Over the past few years there has been a veritable renaissance of interest in the history of science in imperial Russia. Reading Darwin in Imperial Russia: Literature and Ideas is an invaluable contribution to this project. The articles it contains are original, erudite, and lucid, both broad in scope and detailed in analysis. They provide a new perspective on familiar authors like Chekhov, Dostoevsky, and Chernyshevsky, but also on lesser studied (but extremely important) intellectuals, like Strakhov and Danilevsky. Taken as a whole, this book greatly expands our understanding of Darwin’s reception in Russia and, alongside the classic studies by Todes and Vucinich, will serve as one of the reference guides on the topic for years to come. Every scholar of nineteenth-century Russian literature and culture should have a copy in their library.
Reading Darwin in Imperial Russia does much more than its title would suggest: it introduces readers to the whole ecosystem of Russian thinkers around Darwin. These chapters explore how Darwin’s influence was filtered and inflected by his popularizers and detractors in Russia, engaging a wide range of thinkers: from scientists like Timiriazev and Rachinsky; to literary figures like Dostoevsky, Chekhov, and Saltykov-Shchedrin; to philosophers and social critics like Chernyshevsky, Strakhov, and Danilevsky. Meticulously researched, this book will become essential reading for anyone interested in nineteenth-century Darwinian thought in Russia.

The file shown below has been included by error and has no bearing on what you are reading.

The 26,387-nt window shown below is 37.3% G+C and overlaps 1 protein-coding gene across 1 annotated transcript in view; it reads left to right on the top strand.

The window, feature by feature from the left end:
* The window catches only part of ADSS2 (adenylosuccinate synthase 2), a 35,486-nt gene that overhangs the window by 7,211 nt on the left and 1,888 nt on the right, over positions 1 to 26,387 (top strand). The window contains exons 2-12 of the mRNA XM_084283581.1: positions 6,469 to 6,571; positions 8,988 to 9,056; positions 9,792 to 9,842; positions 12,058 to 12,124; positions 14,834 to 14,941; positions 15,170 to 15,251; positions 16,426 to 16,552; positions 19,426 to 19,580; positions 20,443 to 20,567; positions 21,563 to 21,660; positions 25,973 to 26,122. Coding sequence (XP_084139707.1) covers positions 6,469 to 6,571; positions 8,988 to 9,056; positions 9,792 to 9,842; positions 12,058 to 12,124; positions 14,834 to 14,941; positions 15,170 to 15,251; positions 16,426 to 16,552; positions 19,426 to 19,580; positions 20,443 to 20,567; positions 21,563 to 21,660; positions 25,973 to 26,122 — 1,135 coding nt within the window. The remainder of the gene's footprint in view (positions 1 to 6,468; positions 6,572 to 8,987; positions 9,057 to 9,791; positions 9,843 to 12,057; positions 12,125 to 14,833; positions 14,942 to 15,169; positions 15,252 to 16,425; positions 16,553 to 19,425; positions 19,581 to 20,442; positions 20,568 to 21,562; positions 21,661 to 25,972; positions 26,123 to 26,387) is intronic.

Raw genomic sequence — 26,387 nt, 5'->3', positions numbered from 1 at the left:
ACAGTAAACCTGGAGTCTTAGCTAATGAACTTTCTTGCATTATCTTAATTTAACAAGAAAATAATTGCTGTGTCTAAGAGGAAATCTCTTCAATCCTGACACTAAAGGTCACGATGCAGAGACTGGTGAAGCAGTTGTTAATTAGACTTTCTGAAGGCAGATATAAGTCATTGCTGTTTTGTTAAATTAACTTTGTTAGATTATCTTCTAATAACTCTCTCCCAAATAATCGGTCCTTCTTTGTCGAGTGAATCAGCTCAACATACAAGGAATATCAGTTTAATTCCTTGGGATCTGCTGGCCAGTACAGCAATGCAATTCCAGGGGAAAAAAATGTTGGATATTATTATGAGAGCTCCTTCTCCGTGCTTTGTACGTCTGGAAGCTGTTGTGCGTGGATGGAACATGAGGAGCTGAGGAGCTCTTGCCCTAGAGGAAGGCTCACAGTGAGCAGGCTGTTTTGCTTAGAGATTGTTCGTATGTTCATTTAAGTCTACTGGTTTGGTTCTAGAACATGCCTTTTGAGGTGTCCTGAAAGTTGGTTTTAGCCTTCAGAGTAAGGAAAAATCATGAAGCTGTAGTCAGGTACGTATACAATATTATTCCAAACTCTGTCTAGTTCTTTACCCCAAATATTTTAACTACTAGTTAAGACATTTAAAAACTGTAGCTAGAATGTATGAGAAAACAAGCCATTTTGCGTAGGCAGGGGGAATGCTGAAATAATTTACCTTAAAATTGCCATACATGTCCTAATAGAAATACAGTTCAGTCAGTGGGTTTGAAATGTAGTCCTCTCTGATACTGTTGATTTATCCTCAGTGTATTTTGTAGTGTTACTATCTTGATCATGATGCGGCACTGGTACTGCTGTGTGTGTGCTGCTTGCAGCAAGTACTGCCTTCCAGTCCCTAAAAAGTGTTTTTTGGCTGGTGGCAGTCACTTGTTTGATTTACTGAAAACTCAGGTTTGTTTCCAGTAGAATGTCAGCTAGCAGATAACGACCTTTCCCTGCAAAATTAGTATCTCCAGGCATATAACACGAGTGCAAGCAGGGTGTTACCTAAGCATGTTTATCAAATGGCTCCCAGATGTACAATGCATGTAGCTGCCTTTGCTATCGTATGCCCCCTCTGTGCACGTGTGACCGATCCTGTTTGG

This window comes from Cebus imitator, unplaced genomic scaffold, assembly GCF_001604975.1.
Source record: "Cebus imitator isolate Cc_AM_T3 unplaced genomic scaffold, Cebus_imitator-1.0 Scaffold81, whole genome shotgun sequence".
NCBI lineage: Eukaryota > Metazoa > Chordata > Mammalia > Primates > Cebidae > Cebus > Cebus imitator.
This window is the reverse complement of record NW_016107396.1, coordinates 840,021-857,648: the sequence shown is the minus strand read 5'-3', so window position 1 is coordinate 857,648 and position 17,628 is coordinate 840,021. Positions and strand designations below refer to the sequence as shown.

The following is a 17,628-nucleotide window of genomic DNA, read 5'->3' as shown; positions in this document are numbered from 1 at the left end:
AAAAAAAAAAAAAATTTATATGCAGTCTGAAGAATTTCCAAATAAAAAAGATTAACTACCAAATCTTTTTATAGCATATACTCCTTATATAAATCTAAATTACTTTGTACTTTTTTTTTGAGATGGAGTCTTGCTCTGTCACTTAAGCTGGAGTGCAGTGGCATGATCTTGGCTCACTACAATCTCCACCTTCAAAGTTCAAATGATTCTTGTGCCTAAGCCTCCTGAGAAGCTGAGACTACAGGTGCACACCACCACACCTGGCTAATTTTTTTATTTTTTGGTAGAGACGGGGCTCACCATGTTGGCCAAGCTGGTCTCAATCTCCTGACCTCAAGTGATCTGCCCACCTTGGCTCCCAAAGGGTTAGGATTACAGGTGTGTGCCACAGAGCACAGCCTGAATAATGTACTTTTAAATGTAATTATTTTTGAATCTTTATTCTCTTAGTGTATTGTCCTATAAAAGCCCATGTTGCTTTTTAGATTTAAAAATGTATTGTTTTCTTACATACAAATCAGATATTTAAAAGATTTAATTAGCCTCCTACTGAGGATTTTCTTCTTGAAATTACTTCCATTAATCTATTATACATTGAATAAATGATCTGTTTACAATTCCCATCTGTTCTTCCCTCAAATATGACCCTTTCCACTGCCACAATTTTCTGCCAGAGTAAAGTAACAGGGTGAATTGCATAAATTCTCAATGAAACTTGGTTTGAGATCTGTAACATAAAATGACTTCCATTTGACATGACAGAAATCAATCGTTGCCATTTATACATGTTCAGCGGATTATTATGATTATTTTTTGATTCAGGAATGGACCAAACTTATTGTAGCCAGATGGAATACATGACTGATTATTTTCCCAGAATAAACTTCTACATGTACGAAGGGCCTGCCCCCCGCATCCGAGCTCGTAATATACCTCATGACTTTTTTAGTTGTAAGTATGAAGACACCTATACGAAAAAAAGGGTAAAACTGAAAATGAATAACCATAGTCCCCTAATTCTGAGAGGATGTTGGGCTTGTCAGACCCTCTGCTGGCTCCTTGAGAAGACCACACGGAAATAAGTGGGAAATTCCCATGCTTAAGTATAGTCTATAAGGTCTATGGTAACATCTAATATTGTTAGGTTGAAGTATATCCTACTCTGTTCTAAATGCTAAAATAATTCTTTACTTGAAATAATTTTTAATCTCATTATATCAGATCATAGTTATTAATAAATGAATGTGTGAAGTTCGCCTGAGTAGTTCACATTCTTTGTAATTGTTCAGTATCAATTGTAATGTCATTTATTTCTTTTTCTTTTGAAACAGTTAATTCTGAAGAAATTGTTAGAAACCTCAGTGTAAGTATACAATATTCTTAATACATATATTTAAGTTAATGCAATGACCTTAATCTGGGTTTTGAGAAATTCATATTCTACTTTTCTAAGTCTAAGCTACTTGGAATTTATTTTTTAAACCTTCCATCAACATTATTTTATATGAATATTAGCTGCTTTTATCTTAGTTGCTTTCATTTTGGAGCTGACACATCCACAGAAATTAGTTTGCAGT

The editors and contributors in this engaging and informative volume make a forceful argument that reaches beyond Russian literature, posing bold challenges to those interested in the history of science and the history of Imperial Russia. By foregrounding the complicated appropriation of Charles Darwin’s theory of natural selection by the whole gamut of publicists, literary authors, philosophers, conservatives, reactionaries, liberals, and radicals, these scholars document how central the struggle with the 'struggle for existence' was to an astonishing sweep of pressing issues in Russian culture. After reading these pages, not only can literary scholars no longer ignore Darwin’s biology, but scholars of science and Russia will newly appreciate the value of literary texts as crucial sources for cultural history.
This volume represents a new stage in scholarship on Darwin in Imperial Russian culture, with illuminating, well-contextualized, deeply-researched, and nuanced essays on Russian translations of Darwin’s central terms, responses and resonances in Russian literature, and the reactions of key figures across the political spectrum. Darwin and various culturally interpreted 'Darwins' emerge as important participants in Imperial Russian cultural and intellectual life.